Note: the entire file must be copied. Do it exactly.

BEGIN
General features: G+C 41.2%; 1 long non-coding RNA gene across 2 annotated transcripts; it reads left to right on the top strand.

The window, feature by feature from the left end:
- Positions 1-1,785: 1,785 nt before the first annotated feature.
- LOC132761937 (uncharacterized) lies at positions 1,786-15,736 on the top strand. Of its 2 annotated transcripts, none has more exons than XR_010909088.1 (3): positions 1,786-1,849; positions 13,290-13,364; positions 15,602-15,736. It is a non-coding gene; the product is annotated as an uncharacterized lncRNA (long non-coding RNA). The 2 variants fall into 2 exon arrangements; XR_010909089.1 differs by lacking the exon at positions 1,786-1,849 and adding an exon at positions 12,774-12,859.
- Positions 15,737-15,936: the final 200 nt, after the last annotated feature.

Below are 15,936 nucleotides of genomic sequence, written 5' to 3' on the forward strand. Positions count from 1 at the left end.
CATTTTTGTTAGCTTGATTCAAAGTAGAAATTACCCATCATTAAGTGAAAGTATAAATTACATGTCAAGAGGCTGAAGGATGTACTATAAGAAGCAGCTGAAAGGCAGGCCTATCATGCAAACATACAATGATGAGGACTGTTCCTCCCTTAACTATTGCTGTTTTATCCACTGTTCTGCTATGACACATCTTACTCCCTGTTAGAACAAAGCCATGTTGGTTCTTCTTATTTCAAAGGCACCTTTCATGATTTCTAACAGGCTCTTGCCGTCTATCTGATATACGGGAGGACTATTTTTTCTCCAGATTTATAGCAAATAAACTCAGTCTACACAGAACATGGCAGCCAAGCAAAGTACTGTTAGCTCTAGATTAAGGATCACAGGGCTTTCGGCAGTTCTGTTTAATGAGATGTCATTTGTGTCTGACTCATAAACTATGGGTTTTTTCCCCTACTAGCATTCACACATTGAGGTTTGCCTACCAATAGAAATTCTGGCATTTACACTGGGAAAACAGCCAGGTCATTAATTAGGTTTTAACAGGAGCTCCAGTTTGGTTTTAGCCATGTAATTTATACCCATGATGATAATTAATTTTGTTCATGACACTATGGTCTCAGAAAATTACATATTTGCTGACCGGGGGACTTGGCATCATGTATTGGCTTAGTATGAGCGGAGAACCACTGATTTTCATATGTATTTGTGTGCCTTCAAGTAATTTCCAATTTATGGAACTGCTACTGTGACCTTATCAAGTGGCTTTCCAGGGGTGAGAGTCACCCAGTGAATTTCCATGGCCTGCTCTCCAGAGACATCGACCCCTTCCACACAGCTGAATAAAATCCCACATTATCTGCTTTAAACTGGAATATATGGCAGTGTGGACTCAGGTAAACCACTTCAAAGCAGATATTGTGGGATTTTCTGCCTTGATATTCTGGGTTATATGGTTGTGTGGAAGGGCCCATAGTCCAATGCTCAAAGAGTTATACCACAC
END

General features: G+C 41.2%; 1 long non-coding RNA gene across 2 annotated transcripts; it reads left to right on the top strand.

The window, feature by feature from the left end:
- Positions 1-1,785: 1,785 nt before the first annotated feature.
- LOC132761937 (uncharacterized) lies at positions 1,786-15,736 on the top strand. Of its 2 annotated transcripts, none has more exons than XR_010909088.1 (3): positions 1,786-1,849; positions 13,290-13,364; positions 15,602-15,736. It is a non-coding gene; the product is annotated as an uncharacterized lncRNA (long non-coding RNA). The 2 variants fall into 2 exon arrangements; XR_010909089.1 differs by lacking the exon at positions 1,786-1,849 and adding an exon at positions 12,774-12,859.
- Positions 15,737-15,936: the final 200 nt, after the last annotated feature.

Below are 15,936 nucleotides of genomic sequence, written 5' to 3' on the forward strand. Positions count from 1 at the left end.
CATTTTTGTTAGCTTGATTCAAAGTAGAAATTACCCATCATTAAGTGAAAGTATAAATTACATGTCAAGAGGCTGAAGGATGTACTATAAGAAGCAGCTGAAAGGCAGGCCTATCATGCAAACATACAATGATGAGGACTGTTCCTCCCTTAACTATTGCTGTTTTATCCACTGTTCTGCTATGACACATCTTACTCCCTGTTAGAACAAAGCCATGTTGGTTCTTCTTATTTCAAAGGCACCTTTCATGATTTCTAACAGGCTCTTGCCGTCTATCTGATATACGGGAGGACTATTTTTTCTCCAGATTTATAGCAAATAAACTCAGTCTACACAGAACATGGCAGCCAAGCAAAGTACTGTTAGCTCTAGATTAAGGATCACAGGGCTTTCGGCAGTTCTGTTTAATGAGATGTCATTTGTGTCTGACTCATAAACTATGGGTTTTTTCCCCTACTAGCATTCACACATTGAGGTTTGCCTACCAATAGAAATTCTGGCATTTACACTGGGAAAACAGCCAGGTCATTAATTAGGTTTTAACAGGAGCTCCAGTTTGGTTTTAGCCATGTAATTTATACCCATGATGATAATTAATTTTGTTCATGACACTATGGTCTCAGAAAATTACATATTTGCTGACCGGGGGACTTGGCATCATGTATTGGCTTAGTATGAGCGGAGAACCACTGATTTTCATATGTATTTGTGTGCCTTCAAGTAATTTCCAATTTATGGAACTGCTACTGTGACCTTATCAAGTGGCTTTCCAGGGGTGAGAGTCACCCAGTGAATTTCCATGGCCTGCTCTCCAGAGACATCGACCCCTTCCACACAGCTGAATAAAATCCCACATTATCTGCTTTAAACTGGAATATATGGCAGTGTGGACTCAGGTAAACCACTTCAAAGCAGATATTGTGGGATTTTCTGCCTTGATATTCTGGGTTATATGGTTGTGTGGAAGGGCCCATAGTCCAATGCTCAAAGAGTTATACCACAC